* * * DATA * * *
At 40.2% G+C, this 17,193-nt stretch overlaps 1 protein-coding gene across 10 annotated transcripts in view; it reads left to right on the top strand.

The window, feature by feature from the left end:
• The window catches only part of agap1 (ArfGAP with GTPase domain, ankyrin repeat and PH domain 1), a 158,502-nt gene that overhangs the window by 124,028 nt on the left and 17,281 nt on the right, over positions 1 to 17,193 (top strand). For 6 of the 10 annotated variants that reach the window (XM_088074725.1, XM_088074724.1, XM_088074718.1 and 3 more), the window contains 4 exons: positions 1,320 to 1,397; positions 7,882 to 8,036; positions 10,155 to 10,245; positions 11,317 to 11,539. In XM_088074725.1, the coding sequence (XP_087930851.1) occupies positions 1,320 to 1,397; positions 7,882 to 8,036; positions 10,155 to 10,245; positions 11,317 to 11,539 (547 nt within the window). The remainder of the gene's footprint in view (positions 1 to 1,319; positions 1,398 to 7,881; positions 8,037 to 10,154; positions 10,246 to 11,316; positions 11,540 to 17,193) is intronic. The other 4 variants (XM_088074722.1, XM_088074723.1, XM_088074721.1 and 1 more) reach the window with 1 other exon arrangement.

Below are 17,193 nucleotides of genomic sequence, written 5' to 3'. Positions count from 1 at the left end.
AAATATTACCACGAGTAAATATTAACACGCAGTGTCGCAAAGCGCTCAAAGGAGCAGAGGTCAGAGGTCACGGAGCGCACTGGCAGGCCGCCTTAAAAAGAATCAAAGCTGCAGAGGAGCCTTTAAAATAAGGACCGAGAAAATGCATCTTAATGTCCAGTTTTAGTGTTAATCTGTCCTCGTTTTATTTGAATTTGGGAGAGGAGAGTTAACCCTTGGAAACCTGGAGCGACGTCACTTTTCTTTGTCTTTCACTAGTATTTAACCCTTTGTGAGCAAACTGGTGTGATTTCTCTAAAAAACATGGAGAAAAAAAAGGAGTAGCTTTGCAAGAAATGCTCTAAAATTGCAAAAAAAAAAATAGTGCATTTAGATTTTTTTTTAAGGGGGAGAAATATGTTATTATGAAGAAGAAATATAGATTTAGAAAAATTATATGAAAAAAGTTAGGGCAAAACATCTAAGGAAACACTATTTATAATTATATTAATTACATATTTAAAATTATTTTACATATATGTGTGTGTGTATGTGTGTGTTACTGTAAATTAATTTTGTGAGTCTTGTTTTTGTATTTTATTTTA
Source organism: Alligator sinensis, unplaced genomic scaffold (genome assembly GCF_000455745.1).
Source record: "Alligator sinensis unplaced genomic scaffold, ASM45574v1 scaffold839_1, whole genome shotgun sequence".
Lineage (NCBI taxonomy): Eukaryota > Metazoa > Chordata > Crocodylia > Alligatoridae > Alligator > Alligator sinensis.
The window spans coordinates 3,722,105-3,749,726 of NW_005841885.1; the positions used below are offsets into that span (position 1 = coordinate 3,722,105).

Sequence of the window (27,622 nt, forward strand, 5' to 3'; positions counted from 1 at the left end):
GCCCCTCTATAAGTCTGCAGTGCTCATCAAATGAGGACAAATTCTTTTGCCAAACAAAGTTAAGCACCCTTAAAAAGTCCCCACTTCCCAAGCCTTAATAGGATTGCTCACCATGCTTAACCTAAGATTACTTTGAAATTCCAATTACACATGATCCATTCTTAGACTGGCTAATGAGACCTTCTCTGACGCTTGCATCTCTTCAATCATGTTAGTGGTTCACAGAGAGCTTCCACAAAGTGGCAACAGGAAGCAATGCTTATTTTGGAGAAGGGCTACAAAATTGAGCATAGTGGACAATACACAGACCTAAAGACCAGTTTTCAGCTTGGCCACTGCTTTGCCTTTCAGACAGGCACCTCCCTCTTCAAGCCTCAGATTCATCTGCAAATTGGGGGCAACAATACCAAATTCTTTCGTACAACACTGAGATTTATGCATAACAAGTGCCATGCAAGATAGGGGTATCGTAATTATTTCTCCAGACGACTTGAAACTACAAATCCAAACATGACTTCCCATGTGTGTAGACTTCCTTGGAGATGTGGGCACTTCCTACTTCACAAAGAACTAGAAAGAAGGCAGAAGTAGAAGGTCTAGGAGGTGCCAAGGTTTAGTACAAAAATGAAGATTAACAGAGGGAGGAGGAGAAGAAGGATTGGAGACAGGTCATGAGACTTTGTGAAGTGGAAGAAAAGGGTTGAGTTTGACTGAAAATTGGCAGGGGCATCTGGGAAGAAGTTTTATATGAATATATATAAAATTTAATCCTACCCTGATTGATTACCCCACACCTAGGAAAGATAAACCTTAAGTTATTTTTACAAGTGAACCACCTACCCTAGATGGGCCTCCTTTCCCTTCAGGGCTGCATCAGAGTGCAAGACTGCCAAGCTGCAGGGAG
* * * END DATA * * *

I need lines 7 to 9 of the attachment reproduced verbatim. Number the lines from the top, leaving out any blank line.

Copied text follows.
Source record: "Alligator sinensis unplaced genomic scaffold, ASM45574v1 scaffold839_1, whole genome shotgun sequence".
Lineage (NCBI taxonomy): Eukaryota > Metazoa > Chordata > Crocodylia > Alligatoridae > Alligator > Alligator sinensis.
The window spans coordinates 3,722,105-3,749,726 of NW_005841885.1; the positions used below are offsets into that span (position 1 = coordinate 3,722,105).